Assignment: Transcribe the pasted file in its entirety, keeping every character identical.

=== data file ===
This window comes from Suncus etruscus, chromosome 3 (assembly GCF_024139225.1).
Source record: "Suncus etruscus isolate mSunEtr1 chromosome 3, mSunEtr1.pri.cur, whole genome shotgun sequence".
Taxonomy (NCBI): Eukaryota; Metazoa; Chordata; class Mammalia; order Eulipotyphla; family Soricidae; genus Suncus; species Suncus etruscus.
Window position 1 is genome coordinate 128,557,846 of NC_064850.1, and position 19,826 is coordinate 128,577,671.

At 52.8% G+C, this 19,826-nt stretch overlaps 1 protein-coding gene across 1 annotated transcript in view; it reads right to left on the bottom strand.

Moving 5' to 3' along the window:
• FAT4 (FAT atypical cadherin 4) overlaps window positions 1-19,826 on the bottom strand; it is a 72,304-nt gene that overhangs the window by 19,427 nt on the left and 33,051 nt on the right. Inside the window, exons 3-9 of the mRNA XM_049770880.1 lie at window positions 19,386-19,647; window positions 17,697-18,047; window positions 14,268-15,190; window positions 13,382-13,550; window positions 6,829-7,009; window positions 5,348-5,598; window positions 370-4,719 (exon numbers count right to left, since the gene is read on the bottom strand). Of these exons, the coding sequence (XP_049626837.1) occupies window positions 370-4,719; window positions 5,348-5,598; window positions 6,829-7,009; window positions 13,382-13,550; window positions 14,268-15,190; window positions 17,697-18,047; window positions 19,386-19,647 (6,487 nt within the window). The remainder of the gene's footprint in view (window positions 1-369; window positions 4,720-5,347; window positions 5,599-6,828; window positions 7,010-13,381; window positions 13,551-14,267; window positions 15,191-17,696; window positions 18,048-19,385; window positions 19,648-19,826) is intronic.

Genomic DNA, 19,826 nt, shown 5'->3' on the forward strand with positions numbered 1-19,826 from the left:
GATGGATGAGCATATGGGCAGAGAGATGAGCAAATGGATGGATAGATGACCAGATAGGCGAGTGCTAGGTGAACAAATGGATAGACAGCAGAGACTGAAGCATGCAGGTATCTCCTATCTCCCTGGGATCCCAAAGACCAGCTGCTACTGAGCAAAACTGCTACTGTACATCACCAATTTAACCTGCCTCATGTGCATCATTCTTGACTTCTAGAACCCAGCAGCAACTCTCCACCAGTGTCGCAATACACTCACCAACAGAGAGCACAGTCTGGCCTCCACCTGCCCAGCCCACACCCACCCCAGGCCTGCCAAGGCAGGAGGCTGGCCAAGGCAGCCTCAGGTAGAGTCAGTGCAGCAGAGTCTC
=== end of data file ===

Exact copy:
This window comes from Suncus etruscus, chromosome 3 (assembly GCF_024139225.1).
Source record: "Suncus etruscus isolate mSunEtr1 chromosome 3, mSunEtr1.pri.cur, whole genome shotgun sequence".
Taxonomy (NCBI): Eukaryota; Metazoa; Chordata; class Mammalia; order Eulipotyphla; family Soricidae; genus Suncus; species Suncus etruscus.
Window position 1 is genome coordinate 128,557,846 of NC_064850.1, and position 19,826 is coordinate 128,577,671.

At 52.8% G+C, this 19,826-nt stretch overlaps 1 protein-coding gene across 1 annotated transcript in view; it reads right to left on the bottom strand.

Moving 5' to 3' along the window:
• FAT4 (FAT atypical cadherin 4) overlaps window positions 1-19,826 on the bottom strand; it is a 72,304-nt gene that overhangs the window by 19,427 nt on the left and 33,051 nt on the right. Inside the window, exons 3-9 of the mRNA XM_049770880.1 lie at window positions 19,386-19,647; window positions 17,697-18,047; window positions 14,268-15,190; window positions 13,382-13,550; window positions 6,829-7,009; window positions 5,348-5,598; window positions 370-4,719 (exon numbers count right to left, since the gene is read on the bottom strand). Of these exons, the coding sequence (XP_049626837.1) occupies window positions 370-4,719; window positions 5,348-5,598; window positions 6,829-7,009; window positions 13,382-13,550; window positions 14,268-15,190; window positions 17,697-18,047; window positions 19,386-19,647 (6,487 nt within the window). The remainder of the gene's footprint in view (window positions 1-369; window positions 4,720-5,347; window positions 5,599-6,828; window positions 7,010-13,381; window positions 13,551-14,267; window positions 15,191-17,696; window positions 18,048-19,385; window positions 19,648-19,826) is intronic.

Genomic DNA, 19,826 nt, shown 5'->3' on the forward strand with positions numbered 1-19,826 from the left:
GATGGATGAGCATATGGGCAGAGAGATGAGCAAATGGATGGATAGATGACCAGATAGGCGAGTGCTAGGTGAACAAATGGATAGACAGCAGAGACTGAAGCATGCAGGTATCTCCTATCTCCCTGGGATCCCAAAGACCAGCTGCTACTGAGCAAAACTGCTACTGTACATCACCAATTTAACCTGCCTCATGTGCATCATTCTTGACTTCTAGAACCCAGCAGCAACTCTCCACCAGTGTCGCAATACACTCACCAACAGAGAGCACAGTCTGGCCTCCACCTGCCCAGCCCACACCCACCCCAGGCCTGCCAAGGCAGGAGGCTGGCCAAGGCAGCCTCAGGTAGAGTCAGTGCAGCAGAGTCTC